International Space Station leak: "Minute pressure leak" detected Wednesday evening

International Space Station ISS

International Space Station ISS

While NASA decides on a permanent fix, astronauts have used gauze and sealant to complete temporary repairs after a leak caused a drop in air pressure at the International Space Station.

The leak was slow and posed no danger to people on board, according to NASA, with mission control deciding that crew members could sleep before locating it.

A small air leak was detected on the International Space Station Wednesday night (Aug. 29) but does not pose an immediate danger to the astronauts now living aboard the orbiting laboratory.

The leak was found in the Soyuz craft, which is docked with the ISS, reported Russian space chief Dmitry Rogozin. NASA has three members now aboard the station, Europe has one, and Russian Federation two.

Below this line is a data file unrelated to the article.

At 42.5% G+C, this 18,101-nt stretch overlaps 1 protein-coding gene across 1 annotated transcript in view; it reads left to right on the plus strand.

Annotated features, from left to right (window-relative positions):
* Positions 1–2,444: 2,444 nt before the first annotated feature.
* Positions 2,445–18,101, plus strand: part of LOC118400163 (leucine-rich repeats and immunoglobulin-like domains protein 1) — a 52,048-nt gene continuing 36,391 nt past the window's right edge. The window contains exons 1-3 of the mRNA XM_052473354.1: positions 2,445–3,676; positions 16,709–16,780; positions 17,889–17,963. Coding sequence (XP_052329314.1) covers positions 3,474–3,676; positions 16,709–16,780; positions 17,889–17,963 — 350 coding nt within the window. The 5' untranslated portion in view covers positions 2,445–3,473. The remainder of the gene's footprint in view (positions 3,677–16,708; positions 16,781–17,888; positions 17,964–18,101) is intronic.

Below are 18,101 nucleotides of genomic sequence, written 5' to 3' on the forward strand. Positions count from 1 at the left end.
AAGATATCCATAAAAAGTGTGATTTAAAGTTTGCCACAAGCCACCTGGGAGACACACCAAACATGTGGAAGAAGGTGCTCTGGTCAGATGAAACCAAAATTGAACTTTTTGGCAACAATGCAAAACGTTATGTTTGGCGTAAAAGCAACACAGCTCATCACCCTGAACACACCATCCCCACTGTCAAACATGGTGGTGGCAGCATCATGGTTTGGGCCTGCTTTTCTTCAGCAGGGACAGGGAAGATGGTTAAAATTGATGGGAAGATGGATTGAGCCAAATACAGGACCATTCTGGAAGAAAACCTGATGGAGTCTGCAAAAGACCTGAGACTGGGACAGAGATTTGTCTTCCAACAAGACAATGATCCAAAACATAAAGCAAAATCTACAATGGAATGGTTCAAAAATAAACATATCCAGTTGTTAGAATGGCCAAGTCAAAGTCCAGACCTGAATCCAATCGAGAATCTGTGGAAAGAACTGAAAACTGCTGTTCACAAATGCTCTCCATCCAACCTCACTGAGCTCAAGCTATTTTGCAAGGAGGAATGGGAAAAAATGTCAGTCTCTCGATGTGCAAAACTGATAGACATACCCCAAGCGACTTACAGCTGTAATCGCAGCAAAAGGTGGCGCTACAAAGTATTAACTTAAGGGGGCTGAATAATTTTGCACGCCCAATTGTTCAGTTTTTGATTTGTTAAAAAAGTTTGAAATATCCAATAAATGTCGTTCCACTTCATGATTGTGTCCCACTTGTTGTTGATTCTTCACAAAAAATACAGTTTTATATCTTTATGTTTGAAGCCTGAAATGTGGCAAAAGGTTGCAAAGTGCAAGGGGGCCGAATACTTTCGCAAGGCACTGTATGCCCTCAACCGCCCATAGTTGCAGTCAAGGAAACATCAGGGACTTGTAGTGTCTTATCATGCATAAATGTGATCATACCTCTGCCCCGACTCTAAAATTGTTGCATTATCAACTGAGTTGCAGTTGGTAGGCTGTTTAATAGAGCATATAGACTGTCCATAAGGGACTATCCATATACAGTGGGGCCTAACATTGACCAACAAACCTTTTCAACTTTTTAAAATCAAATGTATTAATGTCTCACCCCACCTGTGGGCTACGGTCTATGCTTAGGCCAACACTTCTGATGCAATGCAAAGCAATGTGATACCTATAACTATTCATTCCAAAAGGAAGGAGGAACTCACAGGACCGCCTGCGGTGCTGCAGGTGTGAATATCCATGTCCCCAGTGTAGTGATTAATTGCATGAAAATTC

Because the pressure loss was "very small", flight controllers determined that the astronauts and cosmonauts "are in no danger", officials with the European Space Agency (ESA) said in a separate statement. Larger human-made debris in space, the size of a softball or bigger, is tracked from the ground, and if it appears to threaten the International Space Station, the orbiting laboratory is maneuvered around the material.

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The International Space Station orbits some 250 miles above Earth's surface, and is routinely exposed to impacts by tiny, fast-moving objects like paint chips, often leaving marks on the outside of the station's hull.

Oleg Artemyev and Sergey Prokopyev of Roscosmos, both from Russian Federation. Flight controllers will monitor the pressure trends overnight.

NASA is not now willing to comment on what caused the leak.

The ISS first launched in 1998 and has on occasion had to adjust course to avoid a collision with space debris.

This developing story will be updated. News 6 digital journalist Emilee Speck spoke to Harwood about the leak on the ISS and other recent space news.

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